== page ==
R. Fink | File transfers weren't part of official protocol

The Packet Rat | Commentary: Sensitive data takes flight, via FTP

Packet Rat

Illustration by Michael J. Bechetti

The phone rang in the middle of the night. The Rat made the mistake of answering it.

'Hullo?' he groaned.

'You need to see this,' said a voice. 'Get to your computer. There's an example of bad security that you need to see.'

The Rat rose and walked to the kitchen, his wife whining at the loss of body heat in the air-conditioned bed. 'Who is this, really?' he asked groggily as he flipped open his laptop on the breakfast bar.

'Go to this Web address,' the caller said in a muted voice, refusing to acknowledge the whiskered one's groggy request. The Rat, suspecting a phishing attempt, carefully typed in the URL, with all his download blockers armed and ready.

Instead, what loaded on the Rat's screen was a collection of photos, charts and maps of sensitive security features of Tallil Air Base in Iraq, with proposed upgrades to the perimeter fencing of the facility. And the information was all out in the clear on the Army Corps of Engineers' Web server.

'OK, what is this, some kind of hack? How did you find this?' the wirebiter asked, now fully awake.

'Actually, the Associated Press found it first,' the voice said. 'How's that for embarrassment?'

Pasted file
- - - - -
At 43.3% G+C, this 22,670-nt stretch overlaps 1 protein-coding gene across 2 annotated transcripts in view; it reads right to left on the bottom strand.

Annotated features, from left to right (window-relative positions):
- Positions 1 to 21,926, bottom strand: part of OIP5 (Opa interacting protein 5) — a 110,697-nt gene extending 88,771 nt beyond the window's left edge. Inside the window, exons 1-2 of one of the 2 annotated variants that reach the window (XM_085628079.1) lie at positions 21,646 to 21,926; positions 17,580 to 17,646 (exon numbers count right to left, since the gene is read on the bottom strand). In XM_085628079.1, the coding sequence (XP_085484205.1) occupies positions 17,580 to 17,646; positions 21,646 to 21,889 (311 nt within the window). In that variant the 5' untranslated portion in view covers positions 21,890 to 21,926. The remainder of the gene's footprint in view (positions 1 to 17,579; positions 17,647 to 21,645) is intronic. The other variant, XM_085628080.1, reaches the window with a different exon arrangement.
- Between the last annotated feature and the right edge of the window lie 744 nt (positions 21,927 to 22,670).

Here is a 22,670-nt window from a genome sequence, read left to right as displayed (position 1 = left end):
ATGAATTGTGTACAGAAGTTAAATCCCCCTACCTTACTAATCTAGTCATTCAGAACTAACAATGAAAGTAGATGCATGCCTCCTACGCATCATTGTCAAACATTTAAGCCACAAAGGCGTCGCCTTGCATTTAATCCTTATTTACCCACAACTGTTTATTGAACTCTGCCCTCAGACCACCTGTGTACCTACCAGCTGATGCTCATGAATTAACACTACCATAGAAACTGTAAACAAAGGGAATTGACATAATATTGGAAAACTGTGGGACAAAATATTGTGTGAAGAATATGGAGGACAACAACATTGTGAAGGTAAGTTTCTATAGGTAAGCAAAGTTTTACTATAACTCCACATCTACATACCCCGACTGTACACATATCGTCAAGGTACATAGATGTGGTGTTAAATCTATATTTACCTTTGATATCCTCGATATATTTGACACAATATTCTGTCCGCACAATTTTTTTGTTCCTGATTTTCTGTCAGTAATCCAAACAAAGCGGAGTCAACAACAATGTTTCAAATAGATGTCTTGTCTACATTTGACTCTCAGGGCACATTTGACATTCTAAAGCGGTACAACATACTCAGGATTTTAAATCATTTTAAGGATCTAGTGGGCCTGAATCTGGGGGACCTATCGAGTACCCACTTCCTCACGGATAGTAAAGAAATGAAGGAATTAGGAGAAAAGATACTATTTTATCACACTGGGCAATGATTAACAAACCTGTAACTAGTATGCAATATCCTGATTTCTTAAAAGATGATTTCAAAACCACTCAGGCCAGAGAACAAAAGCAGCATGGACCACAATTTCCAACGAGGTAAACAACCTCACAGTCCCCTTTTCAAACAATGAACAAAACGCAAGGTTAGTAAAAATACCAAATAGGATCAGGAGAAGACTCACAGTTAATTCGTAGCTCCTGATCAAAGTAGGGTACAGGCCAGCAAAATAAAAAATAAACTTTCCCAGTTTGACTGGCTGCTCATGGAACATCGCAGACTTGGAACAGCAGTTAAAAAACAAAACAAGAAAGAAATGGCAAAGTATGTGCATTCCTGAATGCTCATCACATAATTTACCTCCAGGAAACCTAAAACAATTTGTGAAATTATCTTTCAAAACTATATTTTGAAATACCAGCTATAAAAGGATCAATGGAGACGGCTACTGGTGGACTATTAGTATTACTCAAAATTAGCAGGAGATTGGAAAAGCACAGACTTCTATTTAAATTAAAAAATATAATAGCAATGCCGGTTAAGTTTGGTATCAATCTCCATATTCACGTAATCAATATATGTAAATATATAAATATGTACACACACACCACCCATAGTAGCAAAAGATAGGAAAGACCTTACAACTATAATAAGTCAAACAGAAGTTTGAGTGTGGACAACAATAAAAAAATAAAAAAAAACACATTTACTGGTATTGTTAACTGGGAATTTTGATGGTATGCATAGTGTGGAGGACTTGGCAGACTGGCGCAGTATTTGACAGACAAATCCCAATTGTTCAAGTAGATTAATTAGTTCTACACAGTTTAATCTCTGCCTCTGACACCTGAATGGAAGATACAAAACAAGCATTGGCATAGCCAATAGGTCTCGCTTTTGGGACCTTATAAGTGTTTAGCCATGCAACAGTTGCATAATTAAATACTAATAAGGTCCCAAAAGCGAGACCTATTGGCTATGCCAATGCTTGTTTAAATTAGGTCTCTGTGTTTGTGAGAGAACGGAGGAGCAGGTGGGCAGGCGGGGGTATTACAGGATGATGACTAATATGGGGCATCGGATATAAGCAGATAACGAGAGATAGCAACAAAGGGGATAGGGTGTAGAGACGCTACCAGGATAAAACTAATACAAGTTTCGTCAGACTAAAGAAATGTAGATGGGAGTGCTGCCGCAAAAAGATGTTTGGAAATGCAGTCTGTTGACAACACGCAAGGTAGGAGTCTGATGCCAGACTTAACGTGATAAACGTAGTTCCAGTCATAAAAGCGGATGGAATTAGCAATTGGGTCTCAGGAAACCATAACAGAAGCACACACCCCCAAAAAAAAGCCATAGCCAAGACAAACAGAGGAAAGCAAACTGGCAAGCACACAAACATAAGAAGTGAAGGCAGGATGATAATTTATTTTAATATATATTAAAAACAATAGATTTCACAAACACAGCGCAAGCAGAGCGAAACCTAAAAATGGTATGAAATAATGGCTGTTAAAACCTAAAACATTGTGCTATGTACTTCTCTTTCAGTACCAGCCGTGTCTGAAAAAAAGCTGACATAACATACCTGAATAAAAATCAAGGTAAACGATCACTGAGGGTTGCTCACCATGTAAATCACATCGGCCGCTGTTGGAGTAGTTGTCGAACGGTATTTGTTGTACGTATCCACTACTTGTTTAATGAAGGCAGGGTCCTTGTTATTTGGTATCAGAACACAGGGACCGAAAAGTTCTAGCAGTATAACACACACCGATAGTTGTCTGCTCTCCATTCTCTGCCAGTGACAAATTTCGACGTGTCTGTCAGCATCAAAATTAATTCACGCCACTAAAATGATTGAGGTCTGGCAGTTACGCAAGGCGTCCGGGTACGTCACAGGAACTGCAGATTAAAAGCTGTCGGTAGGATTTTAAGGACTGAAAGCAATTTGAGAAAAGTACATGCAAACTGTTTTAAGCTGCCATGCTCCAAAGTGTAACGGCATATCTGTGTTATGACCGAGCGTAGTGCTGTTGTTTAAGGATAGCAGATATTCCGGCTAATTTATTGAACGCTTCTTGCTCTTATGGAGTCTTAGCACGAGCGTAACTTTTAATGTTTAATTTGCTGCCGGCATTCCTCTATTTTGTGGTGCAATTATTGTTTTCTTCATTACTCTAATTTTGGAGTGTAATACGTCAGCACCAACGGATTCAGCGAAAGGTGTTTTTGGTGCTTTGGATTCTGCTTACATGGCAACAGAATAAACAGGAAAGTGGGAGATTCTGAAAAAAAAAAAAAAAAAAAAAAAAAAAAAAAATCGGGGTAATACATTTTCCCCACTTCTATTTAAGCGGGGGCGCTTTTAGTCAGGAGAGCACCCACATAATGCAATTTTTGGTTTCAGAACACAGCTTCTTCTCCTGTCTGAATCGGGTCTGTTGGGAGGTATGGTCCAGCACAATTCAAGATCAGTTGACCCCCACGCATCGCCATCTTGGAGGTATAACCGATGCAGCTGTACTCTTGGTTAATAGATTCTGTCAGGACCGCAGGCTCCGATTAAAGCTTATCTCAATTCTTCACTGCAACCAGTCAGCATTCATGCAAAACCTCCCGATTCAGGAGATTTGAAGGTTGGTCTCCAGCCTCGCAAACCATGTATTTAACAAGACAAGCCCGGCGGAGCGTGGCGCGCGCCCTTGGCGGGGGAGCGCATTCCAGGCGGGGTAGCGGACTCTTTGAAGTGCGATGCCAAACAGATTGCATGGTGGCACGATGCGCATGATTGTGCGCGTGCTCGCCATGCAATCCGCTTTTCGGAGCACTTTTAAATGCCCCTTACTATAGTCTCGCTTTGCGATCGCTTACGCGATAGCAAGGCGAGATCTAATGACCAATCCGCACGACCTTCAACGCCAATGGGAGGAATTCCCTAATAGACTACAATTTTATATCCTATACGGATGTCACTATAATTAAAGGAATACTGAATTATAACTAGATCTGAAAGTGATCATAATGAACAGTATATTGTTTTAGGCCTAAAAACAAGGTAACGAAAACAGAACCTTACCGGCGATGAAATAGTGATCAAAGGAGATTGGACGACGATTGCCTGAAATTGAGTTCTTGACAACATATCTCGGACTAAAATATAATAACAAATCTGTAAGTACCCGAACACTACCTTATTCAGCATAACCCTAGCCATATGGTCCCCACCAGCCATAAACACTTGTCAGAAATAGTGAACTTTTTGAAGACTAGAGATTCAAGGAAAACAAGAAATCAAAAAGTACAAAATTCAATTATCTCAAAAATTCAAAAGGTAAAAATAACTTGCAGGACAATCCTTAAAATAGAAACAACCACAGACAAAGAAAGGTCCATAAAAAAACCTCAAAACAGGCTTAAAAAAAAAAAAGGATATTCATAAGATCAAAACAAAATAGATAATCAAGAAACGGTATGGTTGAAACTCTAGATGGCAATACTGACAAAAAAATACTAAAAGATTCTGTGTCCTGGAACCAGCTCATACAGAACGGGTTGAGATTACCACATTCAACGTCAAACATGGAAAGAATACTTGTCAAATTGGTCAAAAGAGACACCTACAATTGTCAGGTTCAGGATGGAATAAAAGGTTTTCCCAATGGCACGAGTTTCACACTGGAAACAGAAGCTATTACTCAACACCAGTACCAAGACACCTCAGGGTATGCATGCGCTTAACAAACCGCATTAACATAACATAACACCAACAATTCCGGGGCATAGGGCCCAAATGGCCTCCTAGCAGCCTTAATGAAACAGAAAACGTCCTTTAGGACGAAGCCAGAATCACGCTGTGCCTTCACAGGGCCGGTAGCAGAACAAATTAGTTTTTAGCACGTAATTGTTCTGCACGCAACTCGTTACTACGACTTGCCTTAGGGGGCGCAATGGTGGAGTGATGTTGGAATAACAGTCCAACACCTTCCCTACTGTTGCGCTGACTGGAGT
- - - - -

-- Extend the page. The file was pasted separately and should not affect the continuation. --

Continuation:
Sure enough, the Rat found a story from AP that outlined a number of Army Corps of Engineers lapses in information security, including schematics of a military detainee holding facility in Iraq, plans for fuel farms at Bagram Air Base in Afghanistan, and other plans for sensitive facilities abroad and in the United States. Some of the information was on contractors' servers. Other things, including the air base plans, were on the corps' own servers.

The National Geospatial-Intelligence Agency and the Energy Department also got unwelcome surprises from AP reporter Mike Baker. The gaps were brought to his attention by a number of people ' one of them a techie for the city of Greensboro, N.C., who detected an IP address from Tehran while accessing schematics of the city's water supply system. He did some poking around public government File Transfer Protocol sites and found he had downloaded files from Sandia National Laboratories marked top secret.

'Whoopsie,' the Rat muttered as he read the litany. 'OK, so who are you, and why are you calling me about this at 2 in the morning?'

'Errr'I just thought you should know about this, and that this wasn't the work of some'err'teenage hackers.'

The whiskered one pulled the phone from his ear and looked at the Caller ID, which showed the call coming from a Skype account. He turned and followed the glow of a computer monitor to his eldest son's room.

'Alright, son, you are so busted. Why did you wake me in the middle of the night about this?'

The ratling slid his headset off and looked at his father and gulped. 'Because I didn't want you to panic when you saw all the new Halo maps I hacked together using those maps.'

The Packet Rat once managed networks but now spends his time ferreting out bad packets in cyberspace. E-mail him at rat@1105govinfo.com.

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